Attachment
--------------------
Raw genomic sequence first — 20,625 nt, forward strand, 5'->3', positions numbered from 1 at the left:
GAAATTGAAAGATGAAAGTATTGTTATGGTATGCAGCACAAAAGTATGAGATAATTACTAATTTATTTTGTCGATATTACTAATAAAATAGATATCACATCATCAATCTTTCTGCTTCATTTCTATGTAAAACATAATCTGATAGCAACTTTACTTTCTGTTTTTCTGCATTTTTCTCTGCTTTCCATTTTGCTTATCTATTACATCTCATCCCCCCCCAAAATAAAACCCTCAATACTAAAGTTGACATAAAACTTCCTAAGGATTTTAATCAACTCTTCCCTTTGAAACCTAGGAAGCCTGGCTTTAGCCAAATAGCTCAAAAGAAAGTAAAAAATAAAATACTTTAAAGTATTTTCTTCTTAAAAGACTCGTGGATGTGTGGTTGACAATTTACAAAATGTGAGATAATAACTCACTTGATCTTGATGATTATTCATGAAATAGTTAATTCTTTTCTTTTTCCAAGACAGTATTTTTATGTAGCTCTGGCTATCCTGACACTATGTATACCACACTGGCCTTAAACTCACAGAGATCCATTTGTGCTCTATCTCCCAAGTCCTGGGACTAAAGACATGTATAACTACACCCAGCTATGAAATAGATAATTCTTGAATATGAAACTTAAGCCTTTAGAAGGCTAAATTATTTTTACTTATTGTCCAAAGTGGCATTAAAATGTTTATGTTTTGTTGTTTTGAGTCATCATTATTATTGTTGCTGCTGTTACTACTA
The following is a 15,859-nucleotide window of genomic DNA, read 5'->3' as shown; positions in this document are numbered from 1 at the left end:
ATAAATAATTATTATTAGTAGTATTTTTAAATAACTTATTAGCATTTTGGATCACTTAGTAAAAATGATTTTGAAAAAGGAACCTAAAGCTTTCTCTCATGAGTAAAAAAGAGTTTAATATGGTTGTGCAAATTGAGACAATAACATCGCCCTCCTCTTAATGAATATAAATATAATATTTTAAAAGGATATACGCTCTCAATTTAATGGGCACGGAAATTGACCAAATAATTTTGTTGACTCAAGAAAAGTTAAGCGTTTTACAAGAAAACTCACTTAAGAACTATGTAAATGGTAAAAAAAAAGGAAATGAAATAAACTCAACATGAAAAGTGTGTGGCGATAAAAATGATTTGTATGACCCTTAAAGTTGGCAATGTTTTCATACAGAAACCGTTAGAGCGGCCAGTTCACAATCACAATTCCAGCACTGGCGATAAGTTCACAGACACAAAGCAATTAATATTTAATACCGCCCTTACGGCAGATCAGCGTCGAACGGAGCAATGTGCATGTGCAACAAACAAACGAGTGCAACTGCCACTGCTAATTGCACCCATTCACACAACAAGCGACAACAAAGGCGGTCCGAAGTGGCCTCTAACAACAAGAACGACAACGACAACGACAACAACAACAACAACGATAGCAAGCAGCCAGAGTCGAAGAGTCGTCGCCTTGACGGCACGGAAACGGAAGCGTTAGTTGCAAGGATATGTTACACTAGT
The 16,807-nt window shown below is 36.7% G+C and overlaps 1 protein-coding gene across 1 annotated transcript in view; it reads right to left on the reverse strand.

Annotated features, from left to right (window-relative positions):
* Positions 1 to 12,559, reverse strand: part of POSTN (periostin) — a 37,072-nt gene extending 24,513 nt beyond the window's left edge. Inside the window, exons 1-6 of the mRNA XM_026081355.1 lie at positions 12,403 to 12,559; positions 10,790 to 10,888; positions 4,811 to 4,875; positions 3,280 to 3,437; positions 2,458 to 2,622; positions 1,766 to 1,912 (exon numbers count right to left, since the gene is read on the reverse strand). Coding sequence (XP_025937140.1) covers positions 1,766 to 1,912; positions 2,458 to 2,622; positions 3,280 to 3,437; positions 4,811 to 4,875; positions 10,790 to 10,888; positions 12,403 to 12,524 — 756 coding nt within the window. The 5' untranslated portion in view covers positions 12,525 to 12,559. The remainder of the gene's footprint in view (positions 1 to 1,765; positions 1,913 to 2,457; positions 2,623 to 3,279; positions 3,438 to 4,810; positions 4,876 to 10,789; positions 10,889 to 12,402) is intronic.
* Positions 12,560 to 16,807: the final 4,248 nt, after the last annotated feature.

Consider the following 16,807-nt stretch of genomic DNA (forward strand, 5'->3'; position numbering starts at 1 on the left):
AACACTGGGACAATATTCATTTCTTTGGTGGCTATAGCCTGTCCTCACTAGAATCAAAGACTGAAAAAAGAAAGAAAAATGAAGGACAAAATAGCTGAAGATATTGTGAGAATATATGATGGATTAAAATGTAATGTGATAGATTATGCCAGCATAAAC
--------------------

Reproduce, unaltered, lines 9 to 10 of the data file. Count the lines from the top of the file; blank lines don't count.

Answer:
Consider the following 16,807-nt stretch of genomic DNA (forward strand, 5'->3'; position numbering starts at 1 on the left):
AACACTGGGACAATATTCATTTCTTTGGTGGCTATAGCCTGTCCTCACTAGAATCAAAGACTGAAAAAAGAAAGAAAAATGAAGGACAAAATAGCTGAAGATATTGTGAGAATATATGATGGATTAAAATGTAATGTGATAGATTATGCCAGCATAAAC